Life Without a Pancreas Five Years Post TP/AIT

May 19, 2016

Julie BernalToday is a special day for me. A day worth celebrating. 5 years ago today I spent 14 hours on the operating table while one of the best surgical transplant teams performed the complex, life-saving surgery and transplant called TP/AIT. My entire pancreas and spleen were removed along with part of my stomach and intestines; cells where transplanted into my liver. Fewer than 1,000 had been done in the world at the time. I can still remember how severely sick and in pain I was the months before the surgery and how I was not sure I would even make it to surgery or let alone survive it. But I did! And I’m still here 5 years later! Recovery – it was and has been the scariest, hardest, unpredictable (but rewarding) jobs I have ever done. I can only feel humbled and filled with gratitude for the second chance at life, and for the lessons I have learned these last 5 years. I am here today because the team at University of Minnesota hospital, and because of my amazing family and friends. So I just want to say thank you to all who have been such a big support in my life. You all mean more to me than you will ever know. Each day is a gift and there is always a reason to smile. Truly – what an extraordinary life!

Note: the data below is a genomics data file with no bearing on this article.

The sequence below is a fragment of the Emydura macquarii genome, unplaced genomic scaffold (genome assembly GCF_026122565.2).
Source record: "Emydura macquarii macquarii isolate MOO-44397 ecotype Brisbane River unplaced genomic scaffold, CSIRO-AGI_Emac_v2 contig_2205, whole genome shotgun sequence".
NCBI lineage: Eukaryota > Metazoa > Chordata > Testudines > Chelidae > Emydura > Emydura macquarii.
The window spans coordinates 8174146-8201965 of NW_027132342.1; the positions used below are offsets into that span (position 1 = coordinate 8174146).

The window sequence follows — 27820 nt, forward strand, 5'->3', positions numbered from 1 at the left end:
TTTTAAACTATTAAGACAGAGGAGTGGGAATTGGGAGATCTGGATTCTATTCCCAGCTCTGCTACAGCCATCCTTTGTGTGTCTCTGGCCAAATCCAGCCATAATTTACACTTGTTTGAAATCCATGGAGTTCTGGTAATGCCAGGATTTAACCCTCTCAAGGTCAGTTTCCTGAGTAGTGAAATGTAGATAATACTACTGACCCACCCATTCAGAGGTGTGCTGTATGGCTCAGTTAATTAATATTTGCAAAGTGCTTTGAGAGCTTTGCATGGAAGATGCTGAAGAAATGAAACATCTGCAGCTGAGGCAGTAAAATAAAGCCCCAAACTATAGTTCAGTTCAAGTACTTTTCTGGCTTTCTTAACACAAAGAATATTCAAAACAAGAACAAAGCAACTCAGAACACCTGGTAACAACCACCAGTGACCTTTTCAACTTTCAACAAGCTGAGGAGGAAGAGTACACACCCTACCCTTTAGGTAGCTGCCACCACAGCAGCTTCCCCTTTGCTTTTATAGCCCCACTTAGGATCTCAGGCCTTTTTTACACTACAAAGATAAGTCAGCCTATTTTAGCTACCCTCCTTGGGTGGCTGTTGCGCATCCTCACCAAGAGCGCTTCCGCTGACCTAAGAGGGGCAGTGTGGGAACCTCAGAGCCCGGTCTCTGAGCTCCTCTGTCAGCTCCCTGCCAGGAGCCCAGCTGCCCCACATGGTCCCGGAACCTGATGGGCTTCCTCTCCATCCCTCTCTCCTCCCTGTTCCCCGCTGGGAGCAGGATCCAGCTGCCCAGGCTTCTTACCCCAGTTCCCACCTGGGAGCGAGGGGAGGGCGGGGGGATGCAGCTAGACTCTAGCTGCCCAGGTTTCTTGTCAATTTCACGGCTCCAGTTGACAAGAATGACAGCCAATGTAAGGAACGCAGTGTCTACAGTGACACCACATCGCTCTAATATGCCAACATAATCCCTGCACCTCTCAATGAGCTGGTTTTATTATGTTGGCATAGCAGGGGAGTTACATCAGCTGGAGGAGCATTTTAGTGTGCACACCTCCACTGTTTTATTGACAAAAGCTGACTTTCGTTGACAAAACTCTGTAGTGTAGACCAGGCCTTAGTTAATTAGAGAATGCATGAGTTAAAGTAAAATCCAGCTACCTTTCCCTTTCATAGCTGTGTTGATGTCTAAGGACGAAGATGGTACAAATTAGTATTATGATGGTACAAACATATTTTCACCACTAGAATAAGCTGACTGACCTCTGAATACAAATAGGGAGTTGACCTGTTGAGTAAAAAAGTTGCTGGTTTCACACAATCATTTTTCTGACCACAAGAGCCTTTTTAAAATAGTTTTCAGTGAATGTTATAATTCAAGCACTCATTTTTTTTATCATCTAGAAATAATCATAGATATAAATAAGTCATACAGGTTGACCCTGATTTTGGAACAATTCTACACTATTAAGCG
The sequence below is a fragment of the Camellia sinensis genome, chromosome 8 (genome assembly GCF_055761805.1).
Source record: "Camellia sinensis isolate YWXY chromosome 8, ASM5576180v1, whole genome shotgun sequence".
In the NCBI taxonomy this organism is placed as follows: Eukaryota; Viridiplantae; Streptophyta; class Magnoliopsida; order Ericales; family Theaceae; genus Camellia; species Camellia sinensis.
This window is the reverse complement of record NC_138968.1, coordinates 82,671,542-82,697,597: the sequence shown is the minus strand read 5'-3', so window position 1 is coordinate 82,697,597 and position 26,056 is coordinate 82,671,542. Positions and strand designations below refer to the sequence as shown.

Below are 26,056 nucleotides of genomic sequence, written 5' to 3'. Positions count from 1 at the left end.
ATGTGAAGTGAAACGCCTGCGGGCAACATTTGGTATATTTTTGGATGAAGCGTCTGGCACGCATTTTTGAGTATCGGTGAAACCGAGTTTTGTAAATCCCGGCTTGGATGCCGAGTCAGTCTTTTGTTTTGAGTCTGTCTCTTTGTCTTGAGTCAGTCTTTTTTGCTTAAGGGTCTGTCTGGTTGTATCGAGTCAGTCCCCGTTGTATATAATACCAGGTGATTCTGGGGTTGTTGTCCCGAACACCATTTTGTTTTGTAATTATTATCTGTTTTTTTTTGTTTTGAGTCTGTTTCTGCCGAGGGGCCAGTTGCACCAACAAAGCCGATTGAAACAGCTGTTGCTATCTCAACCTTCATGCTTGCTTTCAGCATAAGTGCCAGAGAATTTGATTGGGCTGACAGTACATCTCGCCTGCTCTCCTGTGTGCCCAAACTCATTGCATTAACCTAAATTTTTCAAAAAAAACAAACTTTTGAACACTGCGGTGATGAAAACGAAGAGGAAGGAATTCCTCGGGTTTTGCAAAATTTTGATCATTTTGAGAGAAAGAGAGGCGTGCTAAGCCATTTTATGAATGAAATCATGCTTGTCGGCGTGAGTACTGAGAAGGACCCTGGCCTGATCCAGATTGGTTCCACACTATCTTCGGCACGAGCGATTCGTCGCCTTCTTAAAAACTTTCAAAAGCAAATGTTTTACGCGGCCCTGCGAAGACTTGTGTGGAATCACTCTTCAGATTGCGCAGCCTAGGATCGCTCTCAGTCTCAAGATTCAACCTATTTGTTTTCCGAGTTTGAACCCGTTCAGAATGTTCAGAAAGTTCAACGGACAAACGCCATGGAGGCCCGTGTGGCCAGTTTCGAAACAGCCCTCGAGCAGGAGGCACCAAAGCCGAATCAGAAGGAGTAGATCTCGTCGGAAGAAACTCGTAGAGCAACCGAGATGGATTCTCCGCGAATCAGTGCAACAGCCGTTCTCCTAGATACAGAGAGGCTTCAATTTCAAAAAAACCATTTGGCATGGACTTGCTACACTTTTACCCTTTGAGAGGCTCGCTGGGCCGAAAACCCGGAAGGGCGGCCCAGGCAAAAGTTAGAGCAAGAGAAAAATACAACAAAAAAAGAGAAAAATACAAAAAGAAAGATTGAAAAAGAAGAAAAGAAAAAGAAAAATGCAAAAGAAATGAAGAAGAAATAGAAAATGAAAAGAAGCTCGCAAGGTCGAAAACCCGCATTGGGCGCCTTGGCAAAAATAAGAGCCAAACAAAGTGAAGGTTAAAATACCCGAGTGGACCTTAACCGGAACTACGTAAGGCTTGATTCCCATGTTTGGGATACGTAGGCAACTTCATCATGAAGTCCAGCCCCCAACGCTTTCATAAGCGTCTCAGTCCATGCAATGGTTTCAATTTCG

3 Responses to “Life Without a Pancreas Five Years Post TP/AIT”

  1. Linda Cleveland Says:
    November 17th, 2016 at 4:24 pm

    Hi, I see your posts today and I pray for you. I am a post transplant recipient and in the last 5 years have developed sensitivities to food and smells. i;ve also had potassium, magnesium and sodium falls too. I eat only 6 things a day and can’t change it I react to it. Doctors can’t tell me why or treat it either. So I can sympathize with what you are going through. You are not alone.

  2. cathy grist Says:
    August 30th, 2017 at 8:25 pm

    There is talk that i may be heading for total pancretectomy and islet transplant due to IMPN chronic pancreatitis. Could you tell me a bit about after your op. Feeding needs and how you get enough nutrition.Thankyou.

  3. Jan donohue Says:
    November 20th, 2017 at 11:44 pm

    A very young and dear friend of my daughters is going through this surgery tomorrow not even 40 yrs old and has been in pain for years. Gone through dozens of procedures and had a stroke on top of it all. Reading this I hope will give me some hope that she may eventually lead a normal life

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